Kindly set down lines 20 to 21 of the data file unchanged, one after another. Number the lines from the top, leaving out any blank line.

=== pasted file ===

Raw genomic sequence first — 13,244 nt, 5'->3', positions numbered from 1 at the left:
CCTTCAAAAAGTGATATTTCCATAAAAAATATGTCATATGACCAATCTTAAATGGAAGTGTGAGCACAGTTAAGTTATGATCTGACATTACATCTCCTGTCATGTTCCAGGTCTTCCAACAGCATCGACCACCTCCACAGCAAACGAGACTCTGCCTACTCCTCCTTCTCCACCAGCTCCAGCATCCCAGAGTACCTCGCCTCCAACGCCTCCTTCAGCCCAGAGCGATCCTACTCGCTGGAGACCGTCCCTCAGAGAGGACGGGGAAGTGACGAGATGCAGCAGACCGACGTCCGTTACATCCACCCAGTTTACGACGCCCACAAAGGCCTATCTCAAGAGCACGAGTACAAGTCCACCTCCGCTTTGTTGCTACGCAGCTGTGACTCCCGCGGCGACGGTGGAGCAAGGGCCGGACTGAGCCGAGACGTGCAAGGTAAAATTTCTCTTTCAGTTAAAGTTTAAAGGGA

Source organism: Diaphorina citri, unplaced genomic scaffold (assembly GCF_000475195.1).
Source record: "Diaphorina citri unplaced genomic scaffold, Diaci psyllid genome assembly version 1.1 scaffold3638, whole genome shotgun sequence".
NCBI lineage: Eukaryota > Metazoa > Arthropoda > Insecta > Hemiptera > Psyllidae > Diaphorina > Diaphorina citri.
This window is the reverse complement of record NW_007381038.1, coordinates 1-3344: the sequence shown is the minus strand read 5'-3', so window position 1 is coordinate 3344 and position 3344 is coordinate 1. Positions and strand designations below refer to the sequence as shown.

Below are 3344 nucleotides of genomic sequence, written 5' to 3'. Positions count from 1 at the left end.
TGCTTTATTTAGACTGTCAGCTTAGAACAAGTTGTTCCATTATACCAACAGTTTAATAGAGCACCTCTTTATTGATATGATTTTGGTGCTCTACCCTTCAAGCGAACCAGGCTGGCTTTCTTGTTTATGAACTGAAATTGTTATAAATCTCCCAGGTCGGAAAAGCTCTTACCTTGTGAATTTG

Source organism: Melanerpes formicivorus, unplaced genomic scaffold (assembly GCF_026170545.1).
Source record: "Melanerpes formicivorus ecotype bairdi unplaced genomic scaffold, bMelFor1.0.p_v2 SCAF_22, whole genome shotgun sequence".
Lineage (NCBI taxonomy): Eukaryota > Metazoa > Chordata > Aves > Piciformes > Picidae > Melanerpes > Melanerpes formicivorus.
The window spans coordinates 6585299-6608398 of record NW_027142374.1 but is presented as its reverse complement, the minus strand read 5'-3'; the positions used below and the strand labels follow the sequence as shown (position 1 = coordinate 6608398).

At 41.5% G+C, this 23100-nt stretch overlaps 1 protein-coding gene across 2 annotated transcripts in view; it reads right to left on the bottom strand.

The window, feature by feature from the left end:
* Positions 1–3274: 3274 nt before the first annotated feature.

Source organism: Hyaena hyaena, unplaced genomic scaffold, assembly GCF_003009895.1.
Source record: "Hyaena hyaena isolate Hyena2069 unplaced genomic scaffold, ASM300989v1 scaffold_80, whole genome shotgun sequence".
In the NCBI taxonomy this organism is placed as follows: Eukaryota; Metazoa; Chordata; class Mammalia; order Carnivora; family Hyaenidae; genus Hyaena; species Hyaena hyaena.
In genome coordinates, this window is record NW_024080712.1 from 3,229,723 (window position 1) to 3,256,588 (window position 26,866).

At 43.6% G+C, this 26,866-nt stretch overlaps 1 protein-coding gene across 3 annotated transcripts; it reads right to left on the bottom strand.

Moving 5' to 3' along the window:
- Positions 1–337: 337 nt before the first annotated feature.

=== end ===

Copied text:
At 43.6% G+C, this 26,866-nt stretch overlaps 1 protein-coding gene across 3 annotated transcripts; it reads right to left on the bottom strand.

Moving 5' to 3' along the window: